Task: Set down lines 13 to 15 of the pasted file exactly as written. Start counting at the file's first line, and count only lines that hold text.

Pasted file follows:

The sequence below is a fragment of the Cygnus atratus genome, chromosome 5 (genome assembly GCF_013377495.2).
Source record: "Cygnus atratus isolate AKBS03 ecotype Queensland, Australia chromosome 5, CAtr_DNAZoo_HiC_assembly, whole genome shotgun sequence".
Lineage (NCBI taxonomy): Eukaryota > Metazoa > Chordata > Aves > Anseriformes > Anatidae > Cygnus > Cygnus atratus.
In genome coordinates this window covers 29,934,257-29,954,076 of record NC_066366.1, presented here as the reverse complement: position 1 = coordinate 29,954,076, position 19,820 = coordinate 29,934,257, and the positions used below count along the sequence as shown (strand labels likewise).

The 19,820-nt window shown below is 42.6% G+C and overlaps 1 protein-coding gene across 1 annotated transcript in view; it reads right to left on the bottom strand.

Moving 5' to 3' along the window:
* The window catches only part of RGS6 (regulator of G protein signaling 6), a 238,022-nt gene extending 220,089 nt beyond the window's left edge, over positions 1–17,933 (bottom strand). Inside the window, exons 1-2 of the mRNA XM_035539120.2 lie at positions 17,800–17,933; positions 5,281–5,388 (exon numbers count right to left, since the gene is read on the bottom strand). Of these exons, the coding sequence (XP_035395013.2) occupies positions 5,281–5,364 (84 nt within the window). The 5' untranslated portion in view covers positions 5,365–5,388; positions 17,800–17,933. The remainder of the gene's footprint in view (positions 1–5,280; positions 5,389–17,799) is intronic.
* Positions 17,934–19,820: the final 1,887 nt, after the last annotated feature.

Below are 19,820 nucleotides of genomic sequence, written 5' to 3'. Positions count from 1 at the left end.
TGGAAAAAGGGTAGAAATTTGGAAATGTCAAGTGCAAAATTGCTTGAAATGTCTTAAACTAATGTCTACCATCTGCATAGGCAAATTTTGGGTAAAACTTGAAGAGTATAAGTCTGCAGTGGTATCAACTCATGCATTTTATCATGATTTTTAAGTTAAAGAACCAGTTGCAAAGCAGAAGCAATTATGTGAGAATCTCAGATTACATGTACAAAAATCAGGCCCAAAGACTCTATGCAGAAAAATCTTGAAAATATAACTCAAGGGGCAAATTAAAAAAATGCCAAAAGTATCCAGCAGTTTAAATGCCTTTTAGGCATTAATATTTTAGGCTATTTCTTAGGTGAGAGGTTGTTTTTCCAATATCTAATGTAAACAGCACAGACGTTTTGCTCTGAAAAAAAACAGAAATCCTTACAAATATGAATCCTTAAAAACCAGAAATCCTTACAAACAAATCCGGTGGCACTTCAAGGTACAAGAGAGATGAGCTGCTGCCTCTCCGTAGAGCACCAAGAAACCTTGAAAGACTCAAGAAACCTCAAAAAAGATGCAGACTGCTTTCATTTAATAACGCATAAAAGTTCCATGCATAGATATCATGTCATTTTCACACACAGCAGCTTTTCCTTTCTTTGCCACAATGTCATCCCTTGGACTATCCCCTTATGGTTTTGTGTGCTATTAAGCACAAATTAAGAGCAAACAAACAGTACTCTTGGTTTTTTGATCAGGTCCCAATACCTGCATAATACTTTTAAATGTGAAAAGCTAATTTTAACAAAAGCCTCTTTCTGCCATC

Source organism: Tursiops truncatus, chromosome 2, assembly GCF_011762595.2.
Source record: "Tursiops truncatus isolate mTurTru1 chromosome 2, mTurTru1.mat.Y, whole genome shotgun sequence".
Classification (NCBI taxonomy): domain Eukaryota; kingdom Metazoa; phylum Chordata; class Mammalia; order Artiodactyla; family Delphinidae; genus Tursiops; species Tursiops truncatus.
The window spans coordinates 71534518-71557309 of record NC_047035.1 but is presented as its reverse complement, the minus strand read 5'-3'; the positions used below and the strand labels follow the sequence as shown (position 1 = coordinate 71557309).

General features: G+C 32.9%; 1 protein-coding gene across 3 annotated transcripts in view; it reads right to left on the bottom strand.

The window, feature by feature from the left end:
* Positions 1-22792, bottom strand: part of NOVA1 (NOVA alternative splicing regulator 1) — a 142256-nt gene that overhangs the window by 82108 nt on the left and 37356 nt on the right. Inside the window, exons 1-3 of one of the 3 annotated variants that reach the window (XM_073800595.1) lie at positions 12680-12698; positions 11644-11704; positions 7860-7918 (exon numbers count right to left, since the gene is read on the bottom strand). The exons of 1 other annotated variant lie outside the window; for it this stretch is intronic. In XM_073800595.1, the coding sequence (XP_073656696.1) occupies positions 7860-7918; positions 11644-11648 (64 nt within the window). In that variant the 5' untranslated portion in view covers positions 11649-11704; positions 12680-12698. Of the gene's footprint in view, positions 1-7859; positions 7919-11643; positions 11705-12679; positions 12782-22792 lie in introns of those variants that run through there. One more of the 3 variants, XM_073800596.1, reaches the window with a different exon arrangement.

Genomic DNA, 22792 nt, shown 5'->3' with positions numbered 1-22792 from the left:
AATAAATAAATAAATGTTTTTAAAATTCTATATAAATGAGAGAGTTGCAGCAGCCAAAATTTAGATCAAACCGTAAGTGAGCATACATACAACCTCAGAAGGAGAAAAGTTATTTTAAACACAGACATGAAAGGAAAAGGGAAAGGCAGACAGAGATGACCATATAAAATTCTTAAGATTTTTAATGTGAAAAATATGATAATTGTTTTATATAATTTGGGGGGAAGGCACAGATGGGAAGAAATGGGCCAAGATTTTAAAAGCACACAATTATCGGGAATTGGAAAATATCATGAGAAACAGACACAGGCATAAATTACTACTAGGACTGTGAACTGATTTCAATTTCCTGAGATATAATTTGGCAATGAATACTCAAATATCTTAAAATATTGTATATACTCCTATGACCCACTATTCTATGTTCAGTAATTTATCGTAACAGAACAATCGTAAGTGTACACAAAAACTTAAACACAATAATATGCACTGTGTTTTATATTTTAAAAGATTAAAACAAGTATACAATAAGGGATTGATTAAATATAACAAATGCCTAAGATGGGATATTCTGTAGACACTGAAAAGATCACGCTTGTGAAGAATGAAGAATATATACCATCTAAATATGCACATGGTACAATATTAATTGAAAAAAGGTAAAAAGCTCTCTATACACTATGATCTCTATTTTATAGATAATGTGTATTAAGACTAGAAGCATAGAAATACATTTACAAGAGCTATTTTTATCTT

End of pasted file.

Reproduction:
Classification (NCBI taxonomy): domain Eukaryota; kingdom Metazoa; phylum Chordata; class Mammalia; order Artiodactyla; family Delphinidae; genus Tursiops; species Tursiops truncatus.
The window spans coordinates 71534518-71557309 of record NC_047035.1 but is presented as its reverse complement, the minus strand read 5'-3'; the positions used below and the strand labels follow the sequence as shown (position 1 = coordinate 71557309).

General features: G+C 32.9%; 1 protein-coding gene across 3 annotated transcripts in view; it reads right to left on the bottom strand.